When we first dreamed of our homestead, it looked a whole lot like Sepp Holzer’s Krameterhof.  We imagined ponds galore, diverse ecological life, expansive grazing paddocks, rustic dug out pig shelters, and microclimates aplenty to support avocados and olives here in zone 7a, along with all the usual suspects… apples, pears, peaches, plums, etc.

Although more modest in acreage, I am sure that one day our property will be just as beautiful and abundant in its own way. But ecological restoration takes time and work. And enduring growth starts with the soil.

I was a little naive when we first began working our land. OK – a lot naive. I thought I could plant up a bunch of stuff and let the chickens and goats roam around doing the fertilization for me.  They would magically know to eat the weeds and leave my lovely new plants alone.

After those initial extensive and expensive plant losses, l have learned a few things. The first is that chickens, goats, and new plantings don’t mix.  Early on, we redefined our ideas about free-ranging these animals and instead offered them spacious fenced areas and regular deliveries of forage that we cut for them. Eventually, when our landscape is overflowing with perennial growth, then we’ll start using a system of rotational grazing. But that is still a couple of years away.

For now, though, we are still making good use of their manure in our operations.  Our methods are not quite as easy as direct application, but they are simple to maintain with minimal time inputs.

Goat Manure

In winter, we give the goats lots of straw.  I start by spreading two bales around their barn. Goats poop everywhere but they are picky about where they pee.  When I cover the floor with straw they usually pick 2-3 spots to use for peeing.  So then every other day, I spread some new straw over their pee piles.  Once a week, I spread another half bale of straw around the barn to cover up their old droppings.  Note: These are farm-sized bales, not the half-size bales you get from chain hardware stores.

About once every 6-8 weeks, I shovel and sweep out all the straw and goat stuff and start the process over.  The old stuff goes into a compost bin right next to the goat house and usually adds up to about a 4′ x 4′ x 4′ pile.

Goat Barn Compost

If I have more than I can fit in my compost bin, I dig holes in the goat pasture, put the uncomposted stuff inside, and cover it back up with soil.  Most of the soil in the goat pasture is still hard, red clay.  It’s very steep, so I have a lot of terracing and directed planting to do down the road.  But in the meantime, I find that when I make these little “fertility holes”, stuff grows like crazy right around them.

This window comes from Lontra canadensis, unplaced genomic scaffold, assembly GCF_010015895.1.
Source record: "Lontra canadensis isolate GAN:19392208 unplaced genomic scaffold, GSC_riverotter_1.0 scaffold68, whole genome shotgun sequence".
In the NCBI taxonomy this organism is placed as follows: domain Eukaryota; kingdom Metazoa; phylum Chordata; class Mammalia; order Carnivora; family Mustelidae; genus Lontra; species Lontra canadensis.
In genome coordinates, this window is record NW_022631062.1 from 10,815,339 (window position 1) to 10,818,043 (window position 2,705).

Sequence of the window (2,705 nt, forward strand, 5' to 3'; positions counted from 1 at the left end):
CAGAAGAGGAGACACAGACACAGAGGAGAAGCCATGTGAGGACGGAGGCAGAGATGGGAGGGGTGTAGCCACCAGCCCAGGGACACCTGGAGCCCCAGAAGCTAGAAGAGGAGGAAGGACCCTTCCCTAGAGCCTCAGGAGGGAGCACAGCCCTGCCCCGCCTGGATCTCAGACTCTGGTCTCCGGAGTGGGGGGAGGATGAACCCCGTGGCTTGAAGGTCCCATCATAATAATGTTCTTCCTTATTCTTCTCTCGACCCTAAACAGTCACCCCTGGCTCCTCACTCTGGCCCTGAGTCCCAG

Now back to the pile…I never turn it, but our main red wriggler worm bed is just a few feet away.  Even in the middle of winter, when we get a slightly warm night, some of the worms escape their bed and make a move to the pile.  By 6-8 weeks later, when it’s time to clean the goat barn again, the original load of straw and stuff is about 1/2 the original size and ready for spreading.  Due to farmer’s market regulations, we can’t put this stuff directly on the garden (composted manure is required to be aged 6 months before harvest), but it is wonderful for our edible landscaped areas or creating new plots.

In warm weather, I use a different system.  I give the goats two litter boxes — 3′ x 4′ areas of heavy straw — for them to urinate in.  I add a layer of straw to the litter boxes every other day, and empty them once a week into the compost bin. It takes a lot longer to build a pile this way, but we use a lot less straw.  Also, parasites and pests are a bigger issue in warmer weather, so keeping straw off the floors reduces pest habitat.   And the goats don’t like to lay in the straw in warm weather anyhow. So, this works out better all around.

Additionally, once or twice a day I sweep up their manure from the wood floor and put it into large trash cans. In winter, goats spend a lot of time up on the hill sunning themselves.  In warm weather, goats spend a lot of time in their house, hiding from the sun.  As a result, I collect a lot more manure in summer than in the winter. I can fill a 35 gallon trash can with manure in less than a week.  Once full, I dump in a couple buckets of water and let the magic begin.  It heats up quickly and in a few days, most of the goat pellets have a nice wood ash looking coating on them and the pile has cooled back down.  At that point, I spread some on my worm bin, save some for aging to put on the garden in winter, and the rest goes into trenches or gets spread around our edible landscapes.